What Are the Requirements to Become a Notary Public?
- The notary public witnesses signatures to prevent fraud and to ensure that certain documents, such as affidavits, deeds or powers of attorney, are legally binding. Notaries also administer oaths or affirmations.
- Requirements for becoming a notary public vary from state to state. In many states, a notary public must be at least 18 years old and a U.S. or state resident. Some states bar convicted felons from becoming notaries.
- Fill out your state's notary public application, and enclose any required fees. A good source for information on applications is the National Notary Association.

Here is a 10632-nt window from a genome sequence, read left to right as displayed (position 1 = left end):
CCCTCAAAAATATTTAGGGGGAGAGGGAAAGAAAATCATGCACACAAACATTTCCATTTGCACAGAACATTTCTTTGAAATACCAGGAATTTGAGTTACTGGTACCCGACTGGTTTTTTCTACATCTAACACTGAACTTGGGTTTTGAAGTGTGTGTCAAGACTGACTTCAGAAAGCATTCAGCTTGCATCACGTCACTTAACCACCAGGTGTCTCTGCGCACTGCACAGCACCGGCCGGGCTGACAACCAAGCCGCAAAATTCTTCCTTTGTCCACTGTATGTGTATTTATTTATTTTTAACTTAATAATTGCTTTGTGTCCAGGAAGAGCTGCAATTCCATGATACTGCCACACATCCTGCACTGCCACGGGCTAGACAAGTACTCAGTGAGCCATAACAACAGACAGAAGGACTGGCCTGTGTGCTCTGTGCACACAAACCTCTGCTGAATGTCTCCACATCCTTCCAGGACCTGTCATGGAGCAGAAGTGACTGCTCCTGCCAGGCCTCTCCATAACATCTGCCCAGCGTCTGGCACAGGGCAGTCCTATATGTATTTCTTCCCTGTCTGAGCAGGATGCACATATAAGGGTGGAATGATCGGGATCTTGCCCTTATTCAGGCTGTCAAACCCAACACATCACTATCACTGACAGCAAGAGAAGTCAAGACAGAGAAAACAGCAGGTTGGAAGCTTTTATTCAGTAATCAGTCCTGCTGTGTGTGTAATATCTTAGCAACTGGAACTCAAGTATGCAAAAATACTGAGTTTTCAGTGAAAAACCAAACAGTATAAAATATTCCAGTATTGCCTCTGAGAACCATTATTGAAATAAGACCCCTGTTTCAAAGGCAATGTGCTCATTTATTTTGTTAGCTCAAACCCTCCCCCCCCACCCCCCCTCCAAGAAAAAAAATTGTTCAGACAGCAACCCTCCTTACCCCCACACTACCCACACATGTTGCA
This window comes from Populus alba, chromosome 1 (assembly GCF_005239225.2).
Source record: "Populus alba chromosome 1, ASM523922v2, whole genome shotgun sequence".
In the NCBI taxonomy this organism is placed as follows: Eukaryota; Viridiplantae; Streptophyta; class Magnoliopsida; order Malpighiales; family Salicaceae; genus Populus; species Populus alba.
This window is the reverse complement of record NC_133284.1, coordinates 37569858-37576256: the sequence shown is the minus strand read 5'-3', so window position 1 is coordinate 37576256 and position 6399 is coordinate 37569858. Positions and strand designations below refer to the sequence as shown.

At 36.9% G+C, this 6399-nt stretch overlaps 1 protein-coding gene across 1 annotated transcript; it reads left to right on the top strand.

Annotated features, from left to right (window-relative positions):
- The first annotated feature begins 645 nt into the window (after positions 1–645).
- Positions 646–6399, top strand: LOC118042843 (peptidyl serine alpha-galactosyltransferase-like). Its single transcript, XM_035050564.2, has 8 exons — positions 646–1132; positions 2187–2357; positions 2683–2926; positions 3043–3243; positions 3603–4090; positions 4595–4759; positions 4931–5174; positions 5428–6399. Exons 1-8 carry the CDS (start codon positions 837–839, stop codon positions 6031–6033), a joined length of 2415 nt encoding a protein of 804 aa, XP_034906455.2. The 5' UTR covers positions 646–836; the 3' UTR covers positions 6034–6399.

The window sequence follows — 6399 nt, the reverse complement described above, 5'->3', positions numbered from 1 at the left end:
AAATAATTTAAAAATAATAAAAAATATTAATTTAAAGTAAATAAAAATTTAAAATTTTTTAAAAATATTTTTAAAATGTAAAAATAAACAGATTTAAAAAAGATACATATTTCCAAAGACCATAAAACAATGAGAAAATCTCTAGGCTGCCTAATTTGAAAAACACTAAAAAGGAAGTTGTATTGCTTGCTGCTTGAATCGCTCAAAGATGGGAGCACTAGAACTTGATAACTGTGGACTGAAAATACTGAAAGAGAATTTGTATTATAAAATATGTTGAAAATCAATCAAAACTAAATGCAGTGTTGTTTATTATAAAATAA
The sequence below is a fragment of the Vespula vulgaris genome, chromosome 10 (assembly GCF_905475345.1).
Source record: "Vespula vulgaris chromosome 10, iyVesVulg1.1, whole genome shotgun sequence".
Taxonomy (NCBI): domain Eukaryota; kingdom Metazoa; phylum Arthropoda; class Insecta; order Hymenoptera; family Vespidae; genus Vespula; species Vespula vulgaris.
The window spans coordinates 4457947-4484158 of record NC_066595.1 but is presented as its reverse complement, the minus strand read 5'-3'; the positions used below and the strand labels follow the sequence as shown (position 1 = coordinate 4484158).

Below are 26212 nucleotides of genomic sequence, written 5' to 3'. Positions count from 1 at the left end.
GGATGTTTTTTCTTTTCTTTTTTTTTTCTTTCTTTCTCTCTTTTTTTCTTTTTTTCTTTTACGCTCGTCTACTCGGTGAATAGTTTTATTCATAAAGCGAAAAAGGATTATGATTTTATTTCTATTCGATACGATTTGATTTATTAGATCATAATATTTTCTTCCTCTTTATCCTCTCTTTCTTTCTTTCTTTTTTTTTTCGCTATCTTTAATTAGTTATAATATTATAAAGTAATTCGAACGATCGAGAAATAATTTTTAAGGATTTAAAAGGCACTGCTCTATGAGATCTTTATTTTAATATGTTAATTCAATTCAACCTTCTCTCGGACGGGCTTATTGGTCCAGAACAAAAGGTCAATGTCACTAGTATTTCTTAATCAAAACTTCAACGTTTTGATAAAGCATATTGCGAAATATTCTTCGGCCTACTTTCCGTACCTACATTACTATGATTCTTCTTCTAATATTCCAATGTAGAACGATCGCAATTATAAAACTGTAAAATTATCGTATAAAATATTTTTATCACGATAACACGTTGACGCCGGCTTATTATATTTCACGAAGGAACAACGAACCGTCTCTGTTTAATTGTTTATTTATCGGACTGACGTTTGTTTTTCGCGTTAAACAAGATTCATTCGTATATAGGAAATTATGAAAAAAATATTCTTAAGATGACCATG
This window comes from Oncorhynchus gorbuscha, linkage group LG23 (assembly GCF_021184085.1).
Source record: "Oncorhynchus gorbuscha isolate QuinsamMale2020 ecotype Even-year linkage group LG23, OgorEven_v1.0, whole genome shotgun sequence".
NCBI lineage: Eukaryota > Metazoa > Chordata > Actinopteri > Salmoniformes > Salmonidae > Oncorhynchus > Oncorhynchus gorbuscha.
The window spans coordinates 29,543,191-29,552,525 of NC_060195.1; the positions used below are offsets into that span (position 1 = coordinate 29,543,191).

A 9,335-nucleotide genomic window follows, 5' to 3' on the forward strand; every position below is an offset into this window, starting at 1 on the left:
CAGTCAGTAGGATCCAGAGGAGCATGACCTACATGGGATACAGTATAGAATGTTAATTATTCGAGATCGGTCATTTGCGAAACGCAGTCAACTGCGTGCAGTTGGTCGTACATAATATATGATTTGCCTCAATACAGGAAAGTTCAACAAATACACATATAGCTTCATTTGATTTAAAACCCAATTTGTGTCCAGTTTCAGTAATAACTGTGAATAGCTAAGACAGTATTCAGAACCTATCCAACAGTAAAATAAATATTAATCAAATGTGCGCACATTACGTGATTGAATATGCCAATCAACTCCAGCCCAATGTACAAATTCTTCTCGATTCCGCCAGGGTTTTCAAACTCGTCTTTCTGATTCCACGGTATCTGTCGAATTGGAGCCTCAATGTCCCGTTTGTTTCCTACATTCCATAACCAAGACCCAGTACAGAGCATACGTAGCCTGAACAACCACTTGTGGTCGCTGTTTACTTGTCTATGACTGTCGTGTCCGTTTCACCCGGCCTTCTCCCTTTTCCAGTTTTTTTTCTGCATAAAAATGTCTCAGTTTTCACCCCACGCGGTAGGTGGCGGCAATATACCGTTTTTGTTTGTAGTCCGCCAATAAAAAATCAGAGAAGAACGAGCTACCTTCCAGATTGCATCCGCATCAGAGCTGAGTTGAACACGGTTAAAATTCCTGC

- You might have to undergo a background check and take a test on notary public practices. Topics could include types of notarial acts, how to verify signers' identities and how to keep a notary journal.
- Once your application has been accepted--usually in one to two months--you will take an oath of office at your county clerk's or other government office.
- You will have to purchase your own supplies, including special seals, stamps or embossers and a log book. Some notaries also buy liability insurance.